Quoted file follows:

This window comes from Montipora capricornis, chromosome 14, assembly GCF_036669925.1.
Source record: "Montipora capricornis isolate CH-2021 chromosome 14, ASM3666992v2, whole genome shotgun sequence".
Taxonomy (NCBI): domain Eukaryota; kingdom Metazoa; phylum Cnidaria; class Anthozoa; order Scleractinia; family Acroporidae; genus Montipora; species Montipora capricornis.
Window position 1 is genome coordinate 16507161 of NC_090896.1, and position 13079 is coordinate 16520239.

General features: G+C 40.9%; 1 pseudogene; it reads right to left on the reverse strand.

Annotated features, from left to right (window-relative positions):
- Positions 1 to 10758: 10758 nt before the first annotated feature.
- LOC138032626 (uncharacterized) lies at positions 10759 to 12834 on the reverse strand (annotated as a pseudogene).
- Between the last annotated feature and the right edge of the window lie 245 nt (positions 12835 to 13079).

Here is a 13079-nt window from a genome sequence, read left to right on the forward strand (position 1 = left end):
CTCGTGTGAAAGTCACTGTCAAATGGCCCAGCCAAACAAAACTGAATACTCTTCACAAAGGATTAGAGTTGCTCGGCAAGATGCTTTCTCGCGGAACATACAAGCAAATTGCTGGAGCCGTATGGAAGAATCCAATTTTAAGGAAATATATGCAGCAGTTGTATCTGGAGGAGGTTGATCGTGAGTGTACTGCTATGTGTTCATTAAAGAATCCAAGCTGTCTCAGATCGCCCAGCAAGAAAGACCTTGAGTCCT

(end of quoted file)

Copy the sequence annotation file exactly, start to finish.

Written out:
This window comes from Montipora capricornis, chromosome 14, assembly GCF_036669925.1.
Source record: "Montipora capricornis isolate CH-2021 chromosome 14, ASM3666992v2, whole genome shotgun sequence".
Taxonomy (NCBI): domain Eukaryota; kingdom Metazoa; phylum Cnidaria; class Anthozoa; order Scleractinia; family Acroporidae; genus Montipora; species Montipora capricornis.
Window position 1 is genome coordinate 16507161 of NC_090896.1, and position 13079 is coordinate 16520239.

General features: G+C 40.9%; 1 pseudogene; it reads right to left on the reverse strand.

Annotated features, from left to right (window-relative positions):
- Positions 1 to 10758: 10758 nt before the first annotated feature.
- LOC138032626 (uncharacterized) lies at positions 10759 to 12834 on the reverse strand (annotated as a pseudogene).
- Between the last annotated feature and the right edge of the window lie 245 nt (positions 12835 to 13079).

Here is a 13079-nt window from a genome sequence, read left to right on the forward strand (position 1 = left end):
CTCGTGTGAAAGTCACTGTCAAATGGCCCAGCCAAACAAAACTGAATACTCTTCACAAAGGATTAGAGTTGCTCGGCAAGATGCTTTCTCGCGGAACATACAAGCAAATTGCTGGAGCCGTATGGAAGAATCCAATTTTAAGGAAATATATGCAGCAGTTGTATCTGGAGGAGGTTGATCGTGAGTGTACTGCTATGTGTTCATTAAAGAATCCAAGCTGTCTCAGATCGCCCAGCAAGAAAGACCTTGAGTCCT